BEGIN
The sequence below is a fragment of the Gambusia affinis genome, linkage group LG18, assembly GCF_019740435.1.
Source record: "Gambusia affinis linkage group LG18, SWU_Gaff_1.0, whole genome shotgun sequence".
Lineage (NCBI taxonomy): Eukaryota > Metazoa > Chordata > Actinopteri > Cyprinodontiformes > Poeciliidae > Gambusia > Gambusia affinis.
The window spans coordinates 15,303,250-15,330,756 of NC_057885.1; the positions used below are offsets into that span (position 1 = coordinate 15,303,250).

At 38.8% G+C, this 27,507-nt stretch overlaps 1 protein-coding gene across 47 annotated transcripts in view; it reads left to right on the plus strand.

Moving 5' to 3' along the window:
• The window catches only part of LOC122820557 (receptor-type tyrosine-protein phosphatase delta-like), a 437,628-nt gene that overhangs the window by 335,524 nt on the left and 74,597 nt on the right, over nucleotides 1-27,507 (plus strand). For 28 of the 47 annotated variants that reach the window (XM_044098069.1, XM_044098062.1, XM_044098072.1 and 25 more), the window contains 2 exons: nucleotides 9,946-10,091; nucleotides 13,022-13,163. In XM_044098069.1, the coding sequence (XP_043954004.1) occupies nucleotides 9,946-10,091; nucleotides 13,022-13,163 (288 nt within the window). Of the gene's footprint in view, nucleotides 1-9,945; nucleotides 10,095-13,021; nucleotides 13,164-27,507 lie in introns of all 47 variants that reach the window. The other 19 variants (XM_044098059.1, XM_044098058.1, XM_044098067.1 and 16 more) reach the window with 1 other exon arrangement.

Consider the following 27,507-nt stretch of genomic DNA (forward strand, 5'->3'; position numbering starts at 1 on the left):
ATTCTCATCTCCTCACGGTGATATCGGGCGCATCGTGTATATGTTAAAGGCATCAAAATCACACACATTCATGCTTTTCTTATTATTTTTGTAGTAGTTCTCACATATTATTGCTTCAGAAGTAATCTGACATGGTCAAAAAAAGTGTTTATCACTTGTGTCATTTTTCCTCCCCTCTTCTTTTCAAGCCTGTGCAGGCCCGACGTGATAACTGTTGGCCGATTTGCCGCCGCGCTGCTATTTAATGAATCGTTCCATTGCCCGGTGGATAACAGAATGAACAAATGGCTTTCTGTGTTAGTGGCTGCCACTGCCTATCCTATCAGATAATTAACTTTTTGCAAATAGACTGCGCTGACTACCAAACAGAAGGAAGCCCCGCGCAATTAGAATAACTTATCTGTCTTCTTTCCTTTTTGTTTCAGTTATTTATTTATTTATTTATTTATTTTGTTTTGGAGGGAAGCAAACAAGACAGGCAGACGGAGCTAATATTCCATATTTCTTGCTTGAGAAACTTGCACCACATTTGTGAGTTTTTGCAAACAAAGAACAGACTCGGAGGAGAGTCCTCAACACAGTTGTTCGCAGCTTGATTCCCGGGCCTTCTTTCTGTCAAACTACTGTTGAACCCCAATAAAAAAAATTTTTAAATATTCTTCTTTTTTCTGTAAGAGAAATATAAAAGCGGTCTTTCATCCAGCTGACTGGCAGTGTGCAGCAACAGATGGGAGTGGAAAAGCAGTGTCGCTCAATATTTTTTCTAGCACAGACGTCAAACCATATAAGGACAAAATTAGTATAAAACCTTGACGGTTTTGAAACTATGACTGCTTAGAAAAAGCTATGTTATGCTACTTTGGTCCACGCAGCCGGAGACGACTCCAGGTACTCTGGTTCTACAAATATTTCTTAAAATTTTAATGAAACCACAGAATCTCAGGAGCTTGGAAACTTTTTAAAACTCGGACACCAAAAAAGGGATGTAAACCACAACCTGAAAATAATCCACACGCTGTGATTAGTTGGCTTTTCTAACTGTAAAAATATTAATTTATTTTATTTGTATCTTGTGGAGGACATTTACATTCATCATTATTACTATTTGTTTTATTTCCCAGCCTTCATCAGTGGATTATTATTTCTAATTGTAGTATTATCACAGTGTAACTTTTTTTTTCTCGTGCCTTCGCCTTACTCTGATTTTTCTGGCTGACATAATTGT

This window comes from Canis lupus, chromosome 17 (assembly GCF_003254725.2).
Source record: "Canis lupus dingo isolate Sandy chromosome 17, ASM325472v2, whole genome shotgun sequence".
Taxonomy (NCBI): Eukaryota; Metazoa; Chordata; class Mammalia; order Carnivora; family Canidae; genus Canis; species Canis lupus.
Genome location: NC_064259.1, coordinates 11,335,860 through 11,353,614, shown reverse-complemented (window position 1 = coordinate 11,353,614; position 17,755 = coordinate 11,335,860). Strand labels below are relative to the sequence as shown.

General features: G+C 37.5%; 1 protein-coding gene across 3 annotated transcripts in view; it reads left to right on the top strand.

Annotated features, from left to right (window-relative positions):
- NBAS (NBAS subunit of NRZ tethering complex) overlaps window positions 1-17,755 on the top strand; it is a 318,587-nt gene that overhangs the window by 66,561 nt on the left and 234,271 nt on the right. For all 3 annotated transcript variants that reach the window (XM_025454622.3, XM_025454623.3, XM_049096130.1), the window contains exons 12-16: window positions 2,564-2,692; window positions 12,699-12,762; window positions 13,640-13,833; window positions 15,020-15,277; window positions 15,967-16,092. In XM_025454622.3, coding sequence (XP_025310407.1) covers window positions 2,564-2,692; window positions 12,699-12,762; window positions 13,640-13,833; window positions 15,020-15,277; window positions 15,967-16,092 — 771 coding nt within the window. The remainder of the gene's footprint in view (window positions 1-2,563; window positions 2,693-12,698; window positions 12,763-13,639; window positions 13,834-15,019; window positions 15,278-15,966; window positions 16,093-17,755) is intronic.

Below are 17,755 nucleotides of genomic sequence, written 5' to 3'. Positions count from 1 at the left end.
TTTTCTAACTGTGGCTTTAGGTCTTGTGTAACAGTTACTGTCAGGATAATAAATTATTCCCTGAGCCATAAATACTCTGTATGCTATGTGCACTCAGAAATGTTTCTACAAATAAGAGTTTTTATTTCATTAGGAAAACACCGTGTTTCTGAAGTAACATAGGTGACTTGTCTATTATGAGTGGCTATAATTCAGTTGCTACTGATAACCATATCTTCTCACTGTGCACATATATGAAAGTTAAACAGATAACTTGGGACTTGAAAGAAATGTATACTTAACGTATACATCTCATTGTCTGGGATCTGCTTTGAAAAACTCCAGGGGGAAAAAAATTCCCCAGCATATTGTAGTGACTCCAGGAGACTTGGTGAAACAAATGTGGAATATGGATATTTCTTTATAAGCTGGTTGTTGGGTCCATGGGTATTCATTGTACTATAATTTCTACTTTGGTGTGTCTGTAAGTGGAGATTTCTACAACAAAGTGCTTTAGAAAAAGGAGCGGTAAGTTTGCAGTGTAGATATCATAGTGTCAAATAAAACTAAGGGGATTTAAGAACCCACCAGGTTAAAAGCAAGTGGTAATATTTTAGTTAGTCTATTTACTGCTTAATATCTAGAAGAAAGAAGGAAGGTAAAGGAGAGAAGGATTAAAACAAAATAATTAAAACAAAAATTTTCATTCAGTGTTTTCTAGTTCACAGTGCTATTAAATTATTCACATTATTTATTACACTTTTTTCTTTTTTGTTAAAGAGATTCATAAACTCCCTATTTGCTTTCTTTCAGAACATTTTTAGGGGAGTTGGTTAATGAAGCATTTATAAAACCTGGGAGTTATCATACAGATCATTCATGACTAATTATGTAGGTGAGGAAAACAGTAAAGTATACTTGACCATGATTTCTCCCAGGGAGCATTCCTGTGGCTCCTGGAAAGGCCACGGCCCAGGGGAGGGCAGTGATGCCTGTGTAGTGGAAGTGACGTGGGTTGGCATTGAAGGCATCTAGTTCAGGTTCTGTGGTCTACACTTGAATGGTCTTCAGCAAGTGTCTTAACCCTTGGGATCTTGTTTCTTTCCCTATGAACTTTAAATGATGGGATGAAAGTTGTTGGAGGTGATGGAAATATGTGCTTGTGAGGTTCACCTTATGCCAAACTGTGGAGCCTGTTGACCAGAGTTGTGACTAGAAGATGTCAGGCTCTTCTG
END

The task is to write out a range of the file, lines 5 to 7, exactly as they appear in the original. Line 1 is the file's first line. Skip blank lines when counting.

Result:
At 38.8% G+C, this 27,507-nt stretch overlaps 1 protein-coding gene across 47 annotated transcripts in view; it reads left to right on the plus strand.

Moving 5' to 3' along the window:
• The window catches only part of LOC122820557 (receptor-type tyrosine-protein phosphatase delta-like), a 437,628-nt gene that overhangs the window by 335,524 nt on the left and 74,597 nt on the right, over nucleotides 1-27,507 (plus strand). For 28 of the 47 annotated variants that reach the window (XM_044098069.1, XM_044098062.1, XM_044098072.1 and 25 more), the window contains 2 exons: nucleotides 9,946-10,091; nucleotides 13,022-13,163. In XM_044098069.1, the coding sequence (XP_043954004.1) occupies nucleotides 9,946-10,091; nucleotides 13,022-13,163 (288 nt within the window). Of the gene's footprint in view, nucleotides 1-9,945; nucleotides 10,095-13,021; nucleotides 13,164-27,507 lie in introns of all 47 variants that reach the window. The other 19 variants (XM_044098059.1, XM_044098058.1, XM_044098067.1 and 16 more) reach the window with 1 other exon arrangement.